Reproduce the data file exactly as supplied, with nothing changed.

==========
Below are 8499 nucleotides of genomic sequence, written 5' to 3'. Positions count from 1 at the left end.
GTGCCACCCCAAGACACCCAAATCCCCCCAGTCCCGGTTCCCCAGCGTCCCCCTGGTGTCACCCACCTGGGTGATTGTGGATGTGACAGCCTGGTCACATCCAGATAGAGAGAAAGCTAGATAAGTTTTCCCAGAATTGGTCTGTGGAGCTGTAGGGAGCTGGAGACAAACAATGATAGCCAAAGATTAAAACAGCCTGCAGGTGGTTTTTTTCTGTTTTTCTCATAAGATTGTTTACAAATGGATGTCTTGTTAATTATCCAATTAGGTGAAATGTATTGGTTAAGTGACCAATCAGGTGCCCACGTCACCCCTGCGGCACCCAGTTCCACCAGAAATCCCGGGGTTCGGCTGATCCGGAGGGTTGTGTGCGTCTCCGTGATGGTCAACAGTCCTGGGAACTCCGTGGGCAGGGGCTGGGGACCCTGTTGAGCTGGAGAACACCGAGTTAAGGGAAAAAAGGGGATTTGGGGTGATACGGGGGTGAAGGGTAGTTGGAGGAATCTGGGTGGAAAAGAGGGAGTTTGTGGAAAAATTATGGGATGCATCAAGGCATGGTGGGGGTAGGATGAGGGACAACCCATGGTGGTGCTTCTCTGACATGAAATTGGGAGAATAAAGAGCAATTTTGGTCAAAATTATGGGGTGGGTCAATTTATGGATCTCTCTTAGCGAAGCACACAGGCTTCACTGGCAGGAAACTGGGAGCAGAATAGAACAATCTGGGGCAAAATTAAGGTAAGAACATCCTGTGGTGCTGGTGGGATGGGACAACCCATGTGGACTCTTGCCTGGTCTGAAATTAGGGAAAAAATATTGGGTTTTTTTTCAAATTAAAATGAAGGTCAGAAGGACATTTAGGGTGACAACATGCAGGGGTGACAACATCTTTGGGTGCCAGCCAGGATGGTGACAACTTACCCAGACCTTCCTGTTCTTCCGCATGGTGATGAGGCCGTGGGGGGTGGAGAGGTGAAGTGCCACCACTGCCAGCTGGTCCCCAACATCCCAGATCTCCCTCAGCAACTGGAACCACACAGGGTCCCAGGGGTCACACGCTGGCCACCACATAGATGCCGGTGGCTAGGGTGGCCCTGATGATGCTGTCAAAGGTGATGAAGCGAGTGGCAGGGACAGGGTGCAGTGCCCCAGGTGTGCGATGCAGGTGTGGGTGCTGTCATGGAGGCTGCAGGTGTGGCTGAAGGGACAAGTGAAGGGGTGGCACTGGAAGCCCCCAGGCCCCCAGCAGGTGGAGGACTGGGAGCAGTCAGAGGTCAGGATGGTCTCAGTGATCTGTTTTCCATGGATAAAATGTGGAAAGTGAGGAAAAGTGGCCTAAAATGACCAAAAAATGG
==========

Below are 8499 nucleotides of genomic sequence, written 5' to 3'. Positions count from 1 at the left end.
GTGCCACCCCAAGACACCCAAATCCCCCCAGTCCCGGTTCCCCAGCGTCCCCCTGGTGTCACCCACCTGGGTGATTGTGGATGTGACAGCCTGGTCACATCCAGATAGAGAGAAAGCTAGATAAGTTTTCCCAGAATTGGTCTGTGGAGCTGTAGGGAGCTGGAGACAAACAATGATAGCCAAAGATTAAAACAGCCTGCAGGTGGTTTTTTTCTGTTTTTCTCATAAGATTGTTTACAAATGGATGTCTTGTTAATTATCCAATTAGGTGAAATGTATTGGTTAAGTGACCAATCAGGTGCCCACGTCACCCCTGCGGCACCCAGTTCCACCAGAAATCCCGGGGTTCGGCTGATCCGGAGGGTTGTGTGCGTCTCCGTGATGGTCAACAGTCCTGGGAACTCCGTGGGCAGGGGCTGGGGACCCTGTTGAGCTGGAGAACACCGAGTTAAGGGAAAAAAGGGGATTTGGGGTGATACGGGGGTGAAGGGTAGTTGGAGGAATCTGGGTGGAAAAGAGGGAGTTTGTGGAAAAATTATGGGATGCATCAAGGCATGGTGGGGGTAGGATGAGGGACAACCCATGGTGGTGCTTCTCTGACATGAAATTGGGAGAATAAAGAGCAATTTTGGTCAAAATTATGGGGTGGGTCAATTTATGGATCTCTCTTAGCGAAGCACACAGGCTTCACTGGCAGGAAACTGGGAGCAGAATAGAACAATCTGGGGCAAAATTAAGGTAAGAACATCCTGTGGTGCTGGTGGGATGGGACAACCCATGTGGACTCTTGCCTGGTCTGAAATTAGGGAAAAAATATTGGGTTTTTTTTCAAATTAAAATGAAGGTCAGAAGGACATTTAGGGTGACAACATGCAGGGGTGACAACATCTTTGGGTGCCAGCCAGGATGGTGACAACTTACCCAGACCTTCCTGTTCTTCCGCATGGTGATGAGGCCGTGGGGGGTGGAGAGGTGAAGTGCCACCACTGCCAGCTGGTCCCCAACATCCCAGATCTCCCTCAGCAACTGGAACCACACAGGGTCCCAGGGGTCACACGCTGGCCACCACATAGATGCCGGTGGCTAGGGTGGCCCTGATGATGCTGTCAAAGGTGATGAAGCGAGTGGCAGGGACAGGGTGCAGTGCCCCAGGTGTGCGATGCAGGTGTGGGTGCTGTCATGGAGGCTGCAGGTGTGGCTGAAGGGACAAGTGAAGGGGTGGCACTGGAAGCCCCCAGGCCCCCAGCAGGTGGAGGACTGGGAGCAGTCAGAGGTCAGGATGGTCTCAGTGATCTGTTTTCCATGGATAAAATGTGGAAAGTGAGGAAAAGTGGCCTAAAATGACCAAAAAATGG